Pakistan has endured a turbulent few months. Last November Pervez Musharraf, the Pakistani president, declared a state of emergency and suspended the constitution. Members of the judiciary were arrested and TV channels taken off air. The move was widely condemned and did little to enhance Musharraf's democratic credentials.
Instability in the tribal area near the Afghan border has spread while militant Islam and suicide bombings are on the rise. Despite solid economic growth, very few of Pakistan's 161 million people are any better off.
The return of Nawaz Sharif and Benazir Bhutto from exile last year offered hopes that political change was imminent. However, the assassination of former Prime Minister Bhutto last December brought home the stark reality of the challenges facing Pakistan.
Now, on Monday Pakistan will hold national and provincial elections, the outcome of which could have huge implications for the country's future. In this Frost Over the World Pakistan election special, Sir David Frost talks to Imran Khan, Shaukat Aziz, Asif Ali Zardari and Nawaz Sharif. Sir David also talks to Maria Kuusisto, a political analyst from the Eurasia Group, for her take on the interviews and the forthcoming elections.
Asif Ali Zardari
|Asif Ali Zardari says election candidates are|
Following the death of his wife, former Pakistani Prime Minister Benazir Bhutto, Asif Ali Zardari has effectively taken over the reigns of the Pakistani People's Party (PPP).
Previously, Zardari had been seen as a political liability having spent several years in jail on corruption charges.
Zardari is from a little-known landowning family in southern Sindh province. After marrying into the Bhutto dynasty in 1987, his political influence grew.
After his release from prison in 2004, Zardari kept a low-profile. Bhutto's assassination changed this - he has now pledged to continue her fight for democracy.
Zardari tells Sir David that he is not optimistic about the upcoming elections being free and fair and says that candidates are still being harassed. Zardari suggests that if the elections were transparent Musharraf would not stand a chance of winning.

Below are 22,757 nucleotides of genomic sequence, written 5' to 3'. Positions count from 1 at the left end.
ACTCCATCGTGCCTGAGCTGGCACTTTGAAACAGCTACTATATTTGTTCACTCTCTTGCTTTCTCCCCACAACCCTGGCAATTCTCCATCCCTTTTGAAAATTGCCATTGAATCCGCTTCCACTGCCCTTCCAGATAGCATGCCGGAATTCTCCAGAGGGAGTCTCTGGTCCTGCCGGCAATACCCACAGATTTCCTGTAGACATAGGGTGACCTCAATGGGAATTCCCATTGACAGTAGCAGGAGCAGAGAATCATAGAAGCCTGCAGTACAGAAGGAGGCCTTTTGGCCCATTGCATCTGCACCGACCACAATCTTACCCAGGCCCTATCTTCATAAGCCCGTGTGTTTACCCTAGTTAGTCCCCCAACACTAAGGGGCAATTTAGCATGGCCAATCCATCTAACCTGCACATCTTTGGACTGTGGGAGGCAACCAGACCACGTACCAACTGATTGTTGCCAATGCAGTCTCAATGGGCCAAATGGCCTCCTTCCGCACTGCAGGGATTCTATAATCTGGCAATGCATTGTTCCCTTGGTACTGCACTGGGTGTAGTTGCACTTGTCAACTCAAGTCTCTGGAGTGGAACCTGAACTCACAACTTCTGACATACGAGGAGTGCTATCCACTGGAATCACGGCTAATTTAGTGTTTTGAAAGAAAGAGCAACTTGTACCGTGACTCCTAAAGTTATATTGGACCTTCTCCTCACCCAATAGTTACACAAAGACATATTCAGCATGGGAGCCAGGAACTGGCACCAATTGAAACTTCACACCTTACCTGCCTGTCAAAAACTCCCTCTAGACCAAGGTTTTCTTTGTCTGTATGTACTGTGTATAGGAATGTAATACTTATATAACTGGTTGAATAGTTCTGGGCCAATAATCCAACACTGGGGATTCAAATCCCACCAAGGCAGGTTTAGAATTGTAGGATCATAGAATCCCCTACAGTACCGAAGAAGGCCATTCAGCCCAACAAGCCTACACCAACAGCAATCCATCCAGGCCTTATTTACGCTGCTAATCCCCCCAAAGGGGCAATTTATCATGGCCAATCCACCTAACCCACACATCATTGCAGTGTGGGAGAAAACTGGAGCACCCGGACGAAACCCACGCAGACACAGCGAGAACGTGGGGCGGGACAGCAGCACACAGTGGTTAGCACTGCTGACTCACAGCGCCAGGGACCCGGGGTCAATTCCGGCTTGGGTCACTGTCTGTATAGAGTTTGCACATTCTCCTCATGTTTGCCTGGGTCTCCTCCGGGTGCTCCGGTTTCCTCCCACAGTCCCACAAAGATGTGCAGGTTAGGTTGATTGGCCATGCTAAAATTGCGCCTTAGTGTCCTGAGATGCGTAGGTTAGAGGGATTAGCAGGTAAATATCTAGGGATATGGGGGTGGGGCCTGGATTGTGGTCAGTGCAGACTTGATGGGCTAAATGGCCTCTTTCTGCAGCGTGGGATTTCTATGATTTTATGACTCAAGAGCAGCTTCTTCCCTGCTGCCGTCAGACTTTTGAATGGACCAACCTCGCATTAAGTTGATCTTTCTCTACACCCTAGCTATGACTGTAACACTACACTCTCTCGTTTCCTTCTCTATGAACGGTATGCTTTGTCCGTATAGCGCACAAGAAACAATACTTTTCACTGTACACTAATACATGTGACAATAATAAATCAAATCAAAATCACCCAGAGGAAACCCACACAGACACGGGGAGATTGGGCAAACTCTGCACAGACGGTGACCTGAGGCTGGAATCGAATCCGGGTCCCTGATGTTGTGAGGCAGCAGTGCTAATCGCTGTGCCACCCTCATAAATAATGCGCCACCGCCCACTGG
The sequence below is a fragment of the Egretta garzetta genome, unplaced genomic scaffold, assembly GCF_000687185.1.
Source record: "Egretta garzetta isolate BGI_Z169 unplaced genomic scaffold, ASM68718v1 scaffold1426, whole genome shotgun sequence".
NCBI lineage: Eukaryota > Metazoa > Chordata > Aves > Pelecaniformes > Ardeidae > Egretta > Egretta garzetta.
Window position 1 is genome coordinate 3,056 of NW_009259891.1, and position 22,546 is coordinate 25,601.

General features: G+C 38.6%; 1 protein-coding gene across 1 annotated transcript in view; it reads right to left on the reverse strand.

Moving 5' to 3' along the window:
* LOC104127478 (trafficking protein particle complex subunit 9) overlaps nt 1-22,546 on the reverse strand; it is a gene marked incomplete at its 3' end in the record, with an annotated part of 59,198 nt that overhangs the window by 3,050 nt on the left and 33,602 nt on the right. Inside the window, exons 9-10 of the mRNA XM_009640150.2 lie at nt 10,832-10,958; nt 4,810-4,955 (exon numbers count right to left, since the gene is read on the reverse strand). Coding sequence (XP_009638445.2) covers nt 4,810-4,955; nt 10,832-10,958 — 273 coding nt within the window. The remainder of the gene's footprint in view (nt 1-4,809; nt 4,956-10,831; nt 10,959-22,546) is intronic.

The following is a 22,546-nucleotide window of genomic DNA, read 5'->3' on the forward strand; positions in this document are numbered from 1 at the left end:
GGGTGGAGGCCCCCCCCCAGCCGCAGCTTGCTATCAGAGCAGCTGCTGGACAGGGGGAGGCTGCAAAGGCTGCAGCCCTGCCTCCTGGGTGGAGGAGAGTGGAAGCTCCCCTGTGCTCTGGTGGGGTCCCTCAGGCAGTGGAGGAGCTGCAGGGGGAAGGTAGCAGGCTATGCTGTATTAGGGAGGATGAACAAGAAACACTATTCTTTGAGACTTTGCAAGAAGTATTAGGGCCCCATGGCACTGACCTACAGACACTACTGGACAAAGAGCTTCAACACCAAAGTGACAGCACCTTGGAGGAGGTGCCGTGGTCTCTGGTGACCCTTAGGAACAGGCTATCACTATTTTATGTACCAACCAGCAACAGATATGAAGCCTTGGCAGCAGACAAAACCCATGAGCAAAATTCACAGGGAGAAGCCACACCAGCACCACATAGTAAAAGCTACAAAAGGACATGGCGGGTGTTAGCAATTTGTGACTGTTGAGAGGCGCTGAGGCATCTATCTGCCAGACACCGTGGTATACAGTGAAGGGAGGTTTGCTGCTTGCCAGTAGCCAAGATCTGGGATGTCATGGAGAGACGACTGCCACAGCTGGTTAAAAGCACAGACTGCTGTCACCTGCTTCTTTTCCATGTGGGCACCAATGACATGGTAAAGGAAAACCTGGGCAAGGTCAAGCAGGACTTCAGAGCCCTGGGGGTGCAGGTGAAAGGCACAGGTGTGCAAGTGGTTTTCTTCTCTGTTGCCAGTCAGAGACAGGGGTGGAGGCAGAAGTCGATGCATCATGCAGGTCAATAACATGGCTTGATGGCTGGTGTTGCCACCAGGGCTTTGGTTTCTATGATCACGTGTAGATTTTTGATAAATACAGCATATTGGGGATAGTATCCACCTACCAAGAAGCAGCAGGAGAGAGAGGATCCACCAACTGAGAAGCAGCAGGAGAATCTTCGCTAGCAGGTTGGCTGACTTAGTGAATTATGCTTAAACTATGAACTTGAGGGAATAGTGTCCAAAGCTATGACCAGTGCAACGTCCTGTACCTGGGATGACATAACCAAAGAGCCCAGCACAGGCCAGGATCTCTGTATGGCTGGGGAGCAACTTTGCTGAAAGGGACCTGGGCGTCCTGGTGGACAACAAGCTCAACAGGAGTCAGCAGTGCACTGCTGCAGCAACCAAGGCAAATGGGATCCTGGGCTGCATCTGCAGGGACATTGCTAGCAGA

He also indicates that his party would be willing to form a coalition government if it would help the political process in Pakistan.
|Nawaz Sharif says the polls are likely |
to be rigged
Nawaz Sharif represents the Pakistan Muslim League (N) and has been elected twice as prime minister of Pakistan. Sharif was ousted and then exiled in a military coup led by Musharraf in 1999.
Before his exile, Sharif was an extremely influential figure in Pakistani politics. He held large majorities in parliament and dominated the country's political institutions, with the exception of the army. This ultimately proved his downfall in a country where the military has long exerted power.
Sharif tells Sir David that Monday's polls are likely to be rigged because Musharraf lacks grass-root support and is desperate to cling on to power. Sharif is also scathing of Musharraf's decision to suspend the constitution last year.
Despite this, Sharif says he would be willing to work with Musharraf, provided the judiciary and the constitution are fully restored.
|Shaukat Aziz says Musharraf is the right person|
to unite the country's different political forces
Following the 1999 military coup, Musharraf appointed Shaukat Aziz as the new government's finance minister. Aziz had previously been a private banker with little political experience. Despite this, he was credited with the successful reforms of his country's economy.
In 2004 Aziz' party, the Pakistan Muslim League (Q), named him prime minister. Aziz combined the roles of prime minister and finance minister up until November 2007.
Aziz tells Sir David that Musharraf is the right person to bring together the various political forces in the country. He also says that the elections will probably produce a coalition government, which would be in Pakistan's national interest.
|Imran Khan predicts huge unrest if Musharraf|
wins the elections
In a system that has been dominated by political and military families for decades, Khan is a relative minnow. In 1996, he founded the Pakistan Tehreek-e-Insaf (Movement for Justice). It is a small and marginal political party with Khan its sole elected member of parliament.
Khan is a vehement critic of Musharraf. Last October, Khan joined 85 MPs in resigning from parliament in protest over the presidential election. He was also held by the Pakistani police under anti-terrorism laws for attending a protest in a Lahore university after Musharraf had declared a state of emergency.
Speaking to Sir David, Khan warns that if Musharraf were to win the polls there could be huge unrest, worse than the recent violence in Kenya. He predicts that the PPP and PML-N should win a majority but warns that the elections might be rigged.
Frost Over The World airs at 18:00GMT every Friday on Al Jazeera English and is repeated during the week.